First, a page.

Ancient Answers


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Thank God for the Fall

My Logos Bible software posts a Bible verse every day as a color slide. I use this daily verse to compose my own reflection on it. So when I logged into my Logos account early this morning, I found today’s highlighted verse is one that I referred to yesterday when I reflected on Jesus as the icon/image of the invisible God (Colossians 1:15). Today’s verse draws a sharp contrast between Adam and Christ. As any mention of Adam needs some explaining, it is incumbent for me to do so here. Just like yesterday, the discussion has to be a bit on the theological side, as necessitated by the verse itself.

Adam was, according to Genesis chapters 1 & 2 the first human being created by God. And Eve was created from Adam’s rib, according to Genesis 2. Male and female God made humanity; in his image and likeness he made them (Genesis 1:27). The story of origins culminates in Genesis 3, the story of the fall, where Adam and Eve transgress against God’s commandment and are sent out from the garden where they were created. The most crucial result of the fall was that human beings became subject to death. Presumably there would have been no death if they had not transgressed, and they would have remained in the garden.

The story, of course, is archetypal and no one who has gone to school and knows anything about science can accept the story as anything more than a poetic explanation for death and sin. I have never taken the story literally. It is simply impossible for me as a former scientist to accept the story of Adam and Eve literally. It’s a powerful metaphor of human sin and mortality, but impossible as fact. Sorry if that offends any literalists. And Paul, of course, takes the story literally and states the obvious: Death came through Adam, but resurrection and eternal life comes through Christ. The Fathers of the Church (why are there no Mothers of the Church when we talk about theologians?) were inspired by such statements in the New Testament and were motivated to call Jesus the “Second Adam”, in the sense that Jesus undid the fall and reversed the sentence of death that fell upon humanity. As I said, powerful stuff – regardless of whether you take the story literally or not.

But here is a conundrum that arises in my mind. Let’s for the sake of argument take the story as factual history. Some of the Fathers of the Church saw dimensions in the story that Paul did not appreciate or conceive. Some of the Latin Fathers saw the fall as a felix culpa, a “happy fault”. Among the Greek Fathers, Irenaeus of Lyon saw Adam and Eve as childishly immature in the garden, before the Fall – with potential for growth, to be sure, but immature nevertheless. Here is my question. If Adam and Eve had not fallen and had remained in the Garden, would there have been any civilization? Would there have been a Homer or Socrates? Would there have been a Parthenon or the pyramids of Giza? or the Sistine Chapel? Would there have been a Shakespeare? a Beethoven or Mozart? a Tolstoy? Ella Fitzgerald or the Beatles? Sorry if I’m so eurocentric in my examples. I’m not one of these new folks who put down the achievements of western civilization.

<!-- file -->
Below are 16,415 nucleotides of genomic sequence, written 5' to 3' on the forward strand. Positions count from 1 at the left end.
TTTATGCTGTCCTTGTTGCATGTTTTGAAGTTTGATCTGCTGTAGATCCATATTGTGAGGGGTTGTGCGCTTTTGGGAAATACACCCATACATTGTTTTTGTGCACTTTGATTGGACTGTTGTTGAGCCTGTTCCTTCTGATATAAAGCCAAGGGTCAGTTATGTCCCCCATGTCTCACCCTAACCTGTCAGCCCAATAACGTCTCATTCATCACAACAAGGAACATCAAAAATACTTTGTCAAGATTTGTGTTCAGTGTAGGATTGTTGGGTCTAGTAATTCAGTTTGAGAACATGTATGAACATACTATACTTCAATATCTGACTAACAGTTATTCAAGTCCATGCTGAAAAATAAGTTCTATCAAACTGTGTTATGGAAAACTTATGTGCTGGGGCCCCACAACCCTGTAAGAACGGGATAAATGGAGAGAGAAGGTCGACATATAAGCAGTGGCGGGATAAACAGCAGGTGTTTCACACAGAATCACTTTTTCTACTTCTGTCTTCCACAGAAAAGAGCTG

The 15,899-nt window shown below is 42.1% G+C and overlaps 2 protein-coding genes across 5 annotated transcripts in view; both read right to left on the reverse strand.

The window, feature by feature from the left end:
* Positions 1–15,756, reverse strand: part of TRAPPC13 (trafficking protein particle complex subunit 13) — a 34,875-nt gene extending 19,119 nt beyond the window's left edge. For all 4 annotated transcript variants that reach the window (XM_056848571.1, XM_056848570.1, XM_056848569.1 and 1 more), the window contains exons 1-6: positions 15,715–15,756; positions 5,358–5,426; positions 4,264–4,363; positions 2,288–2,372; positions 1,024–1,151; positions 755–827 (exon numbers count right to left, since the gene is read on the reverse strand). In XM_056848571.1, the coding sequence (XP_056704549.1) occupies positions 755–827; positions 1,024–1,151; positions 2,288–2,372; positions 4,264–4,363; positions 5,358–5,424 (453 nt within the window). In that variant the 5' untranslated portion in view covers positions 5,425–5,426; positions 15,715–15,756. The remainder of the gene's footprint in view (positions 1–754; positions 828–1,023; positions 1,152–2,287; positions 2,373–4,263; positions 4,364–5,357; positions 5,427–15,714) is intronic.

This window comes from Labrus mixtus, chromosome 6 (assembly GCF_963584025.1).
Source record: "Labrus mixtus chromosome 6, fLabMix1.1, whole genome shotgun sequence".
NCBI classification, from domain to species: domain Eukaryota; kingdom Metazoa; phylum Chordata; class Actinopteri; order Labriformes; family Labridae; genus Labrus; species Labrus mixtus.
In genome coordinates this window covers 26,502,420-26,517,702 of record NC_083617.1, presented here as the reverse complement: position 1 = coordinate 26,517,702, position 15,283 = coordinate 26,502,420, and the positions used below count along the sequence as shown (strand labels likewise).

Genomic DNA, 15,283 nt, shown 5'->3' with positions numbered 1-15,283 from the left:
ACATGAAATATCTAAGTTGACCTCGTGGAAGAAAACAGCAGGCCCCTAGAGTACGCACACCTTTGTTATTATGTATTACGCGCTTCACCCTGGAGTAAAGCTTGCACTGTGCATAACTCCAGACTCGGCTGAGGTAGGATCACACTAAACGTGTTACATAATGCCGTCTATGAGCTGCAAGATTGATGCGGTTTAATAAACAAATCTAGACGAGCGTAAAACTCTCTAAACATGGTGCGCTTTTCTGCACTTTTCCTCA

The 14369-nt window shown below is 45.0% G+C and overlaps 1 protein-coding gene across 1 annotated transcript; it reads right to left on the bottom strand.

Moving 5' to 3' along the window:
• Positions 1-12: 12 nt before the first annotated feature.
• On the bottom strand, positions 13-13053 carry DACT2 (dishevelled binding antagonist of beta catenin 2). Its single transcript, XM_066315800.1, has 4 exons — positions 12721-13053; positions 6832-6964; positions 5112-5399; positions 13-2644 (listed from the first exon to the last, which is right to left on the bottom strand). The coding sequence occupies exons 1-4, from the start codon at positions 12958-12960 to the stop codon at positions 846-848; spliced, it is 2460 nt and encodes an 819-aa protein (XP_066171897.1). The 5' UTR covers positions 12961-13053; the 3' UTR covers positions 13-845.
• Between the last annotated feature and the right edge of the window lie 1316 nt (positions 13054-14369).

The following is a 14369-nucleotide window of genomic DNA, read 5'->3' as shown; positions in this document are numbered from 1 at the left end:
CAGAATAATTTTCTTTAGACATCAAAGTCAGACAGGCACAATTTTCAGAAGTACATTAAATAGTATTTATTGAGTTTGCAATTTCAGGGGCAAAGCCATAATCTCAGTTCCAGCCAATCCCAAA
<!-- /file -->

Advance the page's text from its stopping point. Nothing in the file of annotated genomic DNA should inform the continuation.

Without the felix culpa, we would have none of the great achievements of human civilization – nor, of course, any of the evils, like the Holocaust or 9/11. We accept the evils as manifestations of the dark side in human coexistence, because the manifestations of light and beauty are so much grater and more enduring. This is the great tradeoff of human history. But the greatest gift of the fall is that it made possible the coming of Christ in our midst. We look at Christ and we can’t imagine life without him. And I prefer to focus on the felix culpa version of the Fall. Because it gave us civilization in all its great achievements. And it gave us Christ, who brings gifts and promises greater than anything Adam and Eve received in the proverbial Garden. We’re not in the Garden. Thank God for that. If we were still in the Garden we might still be Irenaeus’ immature children. We’re in a magnificent place called Planet Earth! Can we start treating it as a garden of delight and take better care of it? That would be another glorious result of the felix culpa.


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The Root of Religious Conflict

The daily lectionary of Lent continues with three readings from the Old Testament: Genesis 3:21-4:7; Isaiah 4:2-5:7; Proverbs 3:34-4:22. For the most part I continue to use the Revised Standard Version as my basic English translation of the Bible. Occasionally I use the New Revised Standard Version when I want more inclusive or contemporary language, but I grow weary of the NRSV’s frequent sacrifice of good English on the altar of political correctness.

The Isaiah reading is interesting for the parable of the vineyard – a parable that became a model for the many similar parables that Jesus told. The language is beautiful, indeed the parable is a “love song”(Isaiah 5:1). The harsh judgment on Jerusalem and its inhabitants comes precisely because God poured so much love on the vineyard! It is a counterpart to the judgment that was passed on the first man and woman.